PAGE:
Post-film reflections

The crown shyness is a phenomenon observed in specific tree species, in which a canopy with channel-like-gaps is shaped after the crowns of fully stocked trees do not touch each other. The crown shyness is usually used by environmentalists to prove a kind of tree's consciousness. If you use crown shyness as a metaphorical gap between the film-maker and one's audience, you can understand why the engagement with the documentary can be initiated but not be fully satisfied with resonance.

The "ground under repair" is the most illuminating visualization and generally conceptualization through whose inspection the audience can grasp how we, humans, change our environment to fit it into aesthetic boundaries(Bourdieu 1984).

It is not only the filming or the editing that crystallize the conceptualization of the film-maker about the multiplicity of the possible films to be produced, but the perception of the film by wider audiences which can interact and contribute to the film itself and thus to the film-ethnographer(Banks and Zeitlyn 2015: 25). The social scientists are not exclusively extraordinary spectators due to their social interpretation of the world around them. On their hand their audiences are called to resonate with an issue which does not necessarily concern their habits or their reality(Wikan 1992).

Even though I enjoy equally extraordinary documentaries  about environmental issues such as An Inconvenient truth(2006) in which Al Gore, an American ex-leading politician is rallying on global basis for less dependence on fossil fuels and the respect of international environmental protocols or the Windfall(2010) which follows the locally negotiated issue of the establishment of wind farms in Rural Meredith, New York, I had to deal with different audiences. The first watchers were of course my editing colleagues, but the targeted audience for me are the incoming students of any academic interest, and ultimately the estates' management of the University of Kent. The former are called by the film to engage with the environment around them and question the archetypal stereotypes on nature, while the latter are called to put into public discussion and if possible reconsider their plans of modifications on campus's forestry. The most of my colleagues wondered why they had not observed this situation which had started much before unraveling on common view. They also complained that they did not capture the central message of the "documentary". Adriana asked me "So is the coppicing positive or negative for the forest itself?",  "What you want from your audience, to become distressed? If this is what you want you have it".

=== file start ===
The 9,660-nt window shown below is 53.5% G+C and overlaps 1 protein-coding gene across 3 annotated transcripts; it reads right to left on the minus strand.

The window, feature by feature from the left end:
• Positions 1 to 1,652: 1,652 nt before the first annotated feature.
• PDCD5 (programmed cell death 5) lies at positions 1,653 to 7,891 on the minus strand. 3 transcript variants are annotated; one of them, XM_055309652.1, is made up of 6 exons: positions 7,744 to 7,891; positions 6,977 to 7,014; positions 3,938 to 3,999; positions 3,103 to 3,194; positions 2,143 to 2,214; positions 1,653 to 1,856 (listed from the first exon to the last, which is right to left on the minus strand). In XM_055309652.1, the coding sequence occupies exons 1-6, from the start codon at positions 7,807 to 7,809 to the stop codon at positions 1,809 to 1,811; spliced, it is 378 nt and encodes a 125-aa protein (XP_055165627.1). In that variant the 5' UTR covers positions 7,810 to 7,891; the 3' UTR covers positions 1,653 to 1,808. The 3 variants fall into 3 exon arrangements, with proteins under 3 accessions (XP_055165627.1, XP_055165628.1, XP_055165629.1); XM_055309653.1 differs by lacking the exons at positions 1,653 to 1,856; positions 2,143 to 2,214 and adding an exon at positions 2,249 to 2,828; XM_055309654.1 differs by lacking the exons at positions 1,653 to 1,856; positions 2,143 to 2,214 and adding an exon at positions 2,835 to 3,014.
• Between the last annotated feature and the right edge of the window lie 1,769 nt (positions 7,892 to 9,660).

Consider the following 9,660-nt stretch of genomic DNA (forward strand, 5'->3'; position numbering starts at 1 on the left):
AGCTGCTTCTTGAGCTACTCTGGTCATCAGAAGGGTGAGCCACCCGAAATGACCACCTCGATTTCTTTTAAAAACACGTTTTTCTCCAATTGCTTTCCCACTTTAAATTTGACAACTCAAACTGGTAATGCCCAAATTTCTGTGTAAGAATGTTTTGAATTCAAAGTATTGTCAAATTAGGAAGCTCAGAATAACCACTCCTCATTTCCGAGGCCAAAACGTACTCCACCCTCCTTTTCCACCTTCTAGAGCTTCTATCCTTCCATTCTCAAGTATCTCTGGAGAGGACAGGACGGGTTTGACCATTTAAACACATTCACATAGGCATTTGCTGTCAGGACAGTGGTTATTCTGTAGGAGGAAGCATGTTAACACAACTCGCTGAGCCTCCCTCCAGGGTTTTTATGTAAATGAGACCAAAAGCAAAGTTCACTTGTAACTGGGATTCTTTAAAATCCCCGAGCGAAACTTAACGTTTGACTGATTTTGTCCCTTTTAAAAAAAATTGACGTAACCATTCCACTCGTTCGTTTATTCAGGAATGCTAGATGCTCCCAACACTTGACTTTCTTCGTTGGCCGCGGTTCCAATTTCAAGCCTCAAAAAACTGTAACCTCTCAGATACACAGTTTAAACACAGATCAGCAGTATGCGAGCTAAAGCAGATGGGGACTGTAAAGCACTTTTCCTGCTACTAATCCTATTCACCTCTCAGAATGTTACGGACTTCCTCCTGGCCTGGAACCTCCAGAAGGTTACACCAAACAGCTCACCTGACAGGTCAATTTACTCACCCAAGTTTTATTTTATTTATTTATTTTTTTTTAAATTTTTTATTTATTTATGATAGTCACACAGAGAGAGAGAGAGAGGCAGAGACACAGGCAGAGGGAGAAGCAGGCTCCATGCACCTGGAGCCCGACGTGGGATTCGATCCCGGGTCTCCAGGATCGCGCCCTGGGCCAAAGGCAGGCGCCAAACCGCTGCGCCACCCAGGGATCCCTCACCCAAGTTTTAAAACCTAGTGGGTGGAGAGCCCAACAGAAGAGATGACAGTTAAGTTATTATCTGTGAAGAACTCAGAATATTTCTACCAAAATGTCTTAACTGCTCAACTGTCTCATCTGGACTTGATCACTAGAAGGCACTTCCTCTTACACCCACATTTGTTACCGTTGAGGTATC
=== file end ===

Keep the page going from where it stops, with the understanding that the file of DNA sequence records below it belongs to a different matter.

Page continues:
What I will be incapable of forgetting is the encounter I had with my own and others' illusions of a "de-dehumancentric" future relationship of the University's community with the Tyler Hill Forest(Kohn 2013). What I keep as precious remembrance is the track I followed along so diversely sensitized friends and colleagues of the Billhook Nook Project about the forest issues and how people perceive "nature", if it really exists as essential existence or it vainly represents an objectified space(Morton 2007). What I want to escape from is the anxiety or fear of whether I used the forest to arouse a pretending or an arbitrary problematized outlook on "ecological" issues(Descola 2013). What I will feel definitely nostalgia of is the freedom I enjoyed while being in the forest, as the latter is a first-class opportunity for an amateur film-maker like me to explore creative ways of capturing sensationally arousing footage of irregular surfaces, conditions and other beings, as well as encounter diverse "ways of telling" only through a small lens(Berger and Mohr 1982: 60-73).


To possible critics and even supporters of the film, as an artistic, scientific or ecologically minded product, I would like to remind that what the film-maker produces means something vital first to himself and through this signification, the visual project may or may not receive attention or/and promote relevant or irrelevant projects, indeed through collaboration and inter-sensitivity(Ferrarini 2017). Thus, what I expect from the film to signify, my worry about the powerful relationship between humans and forests, in benefit of the former, will be signified to you, only if my personal signification fertilizes a worry or distress on your side about how we treat nature as institutions and individuals. However, the opportunistic resonance is necessary, but not sufficient to trigger future relevant projects. For example, the Billhook Nook project was attended by a average number of ten to fifteen students on the best days. There were many students who attended once and never appeared again. A film, especially a marginal one as the Forest alone is and could be perceived as a project which is in great need of dedication and constantly changing interpretation(Banks and Zeitlyn 2015).

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